The highest levels of I-131 measured by EPA in precipitation varied from a high of 390 picoCuries (pCi) in Boise to 92 in Boston, with intermediate levels in Kansas City, Salt Lake City, Jacksonville and Olympia, Wash. Normal is at 2 pCi.
Not every system was evaluated after Chernobyl, but of those that were – wild and domestic animals, birds, fish, plants, fungi, bacteria, viruses, even humans – were altered by the radiation, often for generations.
Birds in the 30-kilometer “exclusion zone” of Chernobyl display small brain size, alterations of normal coloration, poor survival of offspring and poor adaptability to stress.
Recent independent studies conducted in Scandinavia show a decline on academic performance in children exposed during the Chernobyl fallout. Eighty percent of children in Belarus are considered unwell by government standards.
Birds in the 30-kilometer “exclusion zone” of Chernobyl display small brain size, alterations of normal coloration, poor survival of offspring and poor adaptability to stress. Eighty percent of children in Belarus are considered unwell.
Unless the earth stops turning and the laws of biology, chemistry and physics are rescinded, we will continue to see sickness and harm spread to the children of Fukushima, the same that occurred after Chernobyl. We ignore history at our peril.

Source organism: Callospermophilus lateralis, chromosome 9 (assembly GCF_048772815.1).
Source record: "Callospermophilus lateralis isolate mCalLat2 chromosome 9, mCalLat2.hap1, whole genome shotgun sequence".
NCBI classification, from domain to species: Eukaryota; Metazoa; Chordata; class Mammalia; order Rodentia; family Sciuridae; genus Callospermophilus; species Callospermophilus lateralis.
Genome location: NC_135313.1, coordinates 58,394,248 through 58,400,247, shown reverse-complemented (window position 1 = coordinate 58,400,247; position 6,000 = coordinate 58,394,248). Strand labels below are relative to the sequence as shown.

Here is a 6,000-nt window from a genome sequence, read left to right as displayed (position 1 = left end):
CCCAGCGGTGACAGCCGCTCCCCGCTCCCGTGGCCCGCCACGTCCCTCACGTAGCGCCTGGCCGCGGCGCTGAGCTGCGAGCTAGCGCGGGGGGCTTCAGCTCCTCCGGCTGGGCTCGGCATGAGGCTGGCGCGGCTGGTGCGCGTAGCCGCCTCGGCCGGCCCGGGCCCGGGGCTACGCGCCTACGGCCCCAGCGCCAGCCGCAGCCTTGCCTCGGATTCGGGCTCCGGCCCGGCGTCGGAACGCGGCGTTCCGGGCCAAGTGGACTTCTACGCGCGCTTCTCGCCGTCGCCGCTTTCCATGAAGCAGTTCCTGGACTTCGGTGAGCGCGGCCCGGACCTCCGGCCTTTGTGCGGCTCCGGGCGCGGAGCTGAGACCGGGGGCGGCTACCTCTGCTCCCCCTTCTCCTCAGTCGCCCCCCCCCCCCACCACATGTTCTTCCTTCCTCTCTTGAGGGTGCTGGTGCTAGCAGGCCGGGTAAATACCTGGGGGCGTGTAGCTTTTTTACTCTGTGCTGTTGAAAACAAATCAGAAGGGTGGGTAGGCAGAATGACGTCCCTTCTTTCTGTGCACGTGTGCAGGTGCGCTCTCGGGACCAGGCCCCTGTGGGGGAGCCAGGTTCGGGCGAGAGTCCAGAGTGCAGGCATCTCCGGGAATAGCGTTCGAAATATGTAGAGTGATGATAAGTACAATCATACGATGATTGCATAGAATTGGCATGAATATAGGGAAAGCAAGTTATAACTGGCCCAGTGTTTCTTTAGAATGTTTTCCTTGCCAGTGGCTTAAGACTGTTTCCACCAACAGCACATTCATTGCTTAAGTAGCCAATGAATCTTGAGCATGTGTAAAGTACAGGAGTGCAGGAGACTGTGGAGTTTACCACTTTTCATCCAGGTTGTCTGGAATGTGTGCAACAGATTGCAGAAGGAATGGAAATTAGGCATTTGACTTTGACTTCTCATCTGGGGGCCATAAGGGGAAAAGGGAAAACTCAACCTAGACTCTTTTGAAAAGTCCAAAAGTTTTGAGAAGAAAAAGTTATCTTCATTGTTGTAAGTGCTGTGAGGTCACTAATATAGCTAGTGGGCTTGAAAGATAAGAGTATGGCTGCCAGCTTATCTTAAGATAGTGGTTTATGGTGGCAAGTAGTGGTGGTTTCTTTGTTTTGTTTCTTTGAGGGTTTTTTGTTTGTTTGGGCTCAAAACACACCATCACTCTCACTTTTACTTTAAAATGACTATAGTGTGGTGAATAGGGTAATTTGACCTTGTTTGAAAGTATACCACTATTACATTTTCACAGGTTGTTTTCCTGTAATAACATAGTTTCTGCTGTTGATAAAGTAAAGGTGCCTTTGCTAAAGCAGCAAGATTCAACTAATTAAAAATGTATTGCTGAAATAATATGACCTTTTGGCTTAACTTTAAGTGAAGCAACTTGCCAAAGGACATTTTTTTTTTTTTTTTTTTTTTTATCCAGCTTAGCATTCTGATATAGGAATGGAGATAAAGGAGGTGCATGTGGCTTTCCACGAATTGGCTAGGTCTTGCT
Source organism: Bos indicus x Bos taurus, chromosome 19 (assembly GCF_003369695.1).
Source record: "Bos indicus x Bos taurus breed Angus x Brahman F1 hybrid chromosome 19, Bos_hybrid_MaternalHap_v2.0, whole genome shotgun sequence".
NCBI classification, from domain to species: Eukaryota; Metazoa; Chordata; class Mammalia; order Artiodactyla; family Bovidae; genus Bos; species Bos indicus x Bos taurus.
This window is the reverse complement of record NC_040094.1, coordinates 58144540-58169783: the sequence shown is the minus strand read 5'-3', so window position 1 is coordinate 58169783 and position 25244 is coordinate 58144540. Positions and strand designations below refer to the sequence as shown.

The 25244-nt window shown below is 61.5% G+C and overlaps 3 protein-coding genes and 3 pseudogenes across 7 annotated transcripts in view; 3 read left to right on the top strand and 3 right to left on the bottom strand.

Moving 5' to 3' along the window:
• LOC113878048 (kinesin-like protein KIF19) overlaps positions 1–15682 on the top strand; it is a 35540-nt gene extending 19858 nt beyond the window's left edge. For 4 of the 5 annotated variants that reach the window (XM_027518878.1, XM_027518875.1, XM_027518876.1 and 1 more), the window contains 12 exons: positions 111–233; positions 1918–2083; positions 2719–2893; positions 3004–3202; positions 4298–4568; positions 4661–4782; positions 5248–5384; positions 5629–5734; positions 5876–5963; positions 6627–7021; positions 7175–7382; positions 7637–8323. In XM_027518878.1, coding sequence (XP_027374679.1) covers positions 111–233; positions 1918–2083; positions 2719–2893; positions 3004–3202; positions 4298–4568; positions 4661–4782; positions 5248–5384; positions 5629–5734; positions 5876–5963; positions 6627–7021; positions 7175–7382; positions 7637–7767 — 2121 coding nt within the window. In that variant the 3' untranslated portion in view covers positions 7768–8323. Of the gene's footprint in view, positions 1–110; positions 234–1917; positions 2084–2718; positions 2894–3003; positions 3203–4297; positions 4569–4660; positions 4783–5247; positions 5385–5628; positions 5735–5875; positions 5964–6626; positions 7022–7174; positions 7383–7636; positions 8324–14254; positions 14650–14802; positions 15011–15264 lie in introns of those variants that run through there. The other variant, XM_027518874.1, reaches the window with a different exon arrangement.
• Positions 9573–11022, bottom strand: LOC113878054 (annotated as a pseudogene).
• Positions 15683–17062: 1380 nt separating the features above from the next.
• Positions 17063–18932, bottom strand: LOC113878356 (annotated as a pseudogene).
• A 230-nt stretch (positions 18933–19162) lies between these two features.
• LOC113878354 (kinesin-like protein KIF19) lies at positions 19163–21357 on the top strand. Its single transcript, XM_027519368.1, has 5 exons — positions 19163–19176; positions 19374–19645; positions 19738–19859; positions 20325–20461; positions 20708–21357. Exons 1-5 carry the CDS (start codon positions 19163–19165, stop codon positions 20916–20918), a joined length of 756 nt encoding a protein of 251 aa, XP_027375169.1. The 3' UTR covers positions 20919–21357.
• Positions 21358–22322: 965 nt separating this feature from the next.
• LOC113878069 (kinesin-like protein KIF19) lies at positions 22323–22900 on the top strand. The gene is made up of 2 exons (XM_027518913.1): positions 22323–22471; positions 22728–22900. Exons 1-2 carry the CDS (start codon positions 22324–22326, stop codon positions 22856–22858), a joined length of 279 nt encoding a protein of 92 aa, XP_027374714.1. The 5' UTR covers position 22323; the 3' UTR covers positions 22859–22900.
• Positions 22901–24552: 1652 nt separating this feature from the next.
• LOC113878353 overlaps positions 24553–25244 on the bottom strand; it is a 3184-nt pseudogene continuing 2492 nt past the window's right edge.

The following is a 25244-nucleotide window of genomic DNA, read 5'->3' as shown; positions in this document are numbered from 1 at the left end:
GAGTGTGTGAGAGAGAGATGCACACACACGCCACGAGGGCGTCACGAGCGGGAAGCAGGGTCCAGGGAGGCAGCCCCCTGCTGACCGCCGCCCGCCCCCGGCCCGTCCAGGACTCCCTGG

Janette D. Sherman, M.D., is a physician and toxicologist, specializing in chemicals and nuclear radiation that cause cancer and birth defects. The author of “Chemical Exposure” and “Life’s Delicate Balance: Causes and Prevention of Breast Cancer,” she has worked in radiation and biologic research at the University of California nuclear facility and at the U.S. Naval Radiological Defense Laboratory at the Hunters Point Shipyard in San Francisco. From 1976-1982, she served on the advisory board for the EPA Toxic Substances Control Act. Throughout her career, she has served as a medical-legal expert witness for thousands of individuals harmed by exposure to toxic agents. Dr. Sherman’s primary interest is the prevention of illness through public education and patient awareness. She can be reached at www.janettesherman.com. Dr. Sherman is contributing editor of “Chernobyl: Consequences of the Catastrophe for People and the Environment,” published by the New York Academy of Sciences and originally priced at $150. She has expanded and republished that landmark study to make it widely accessible for only $10 from Greko Printing; email email@example.com.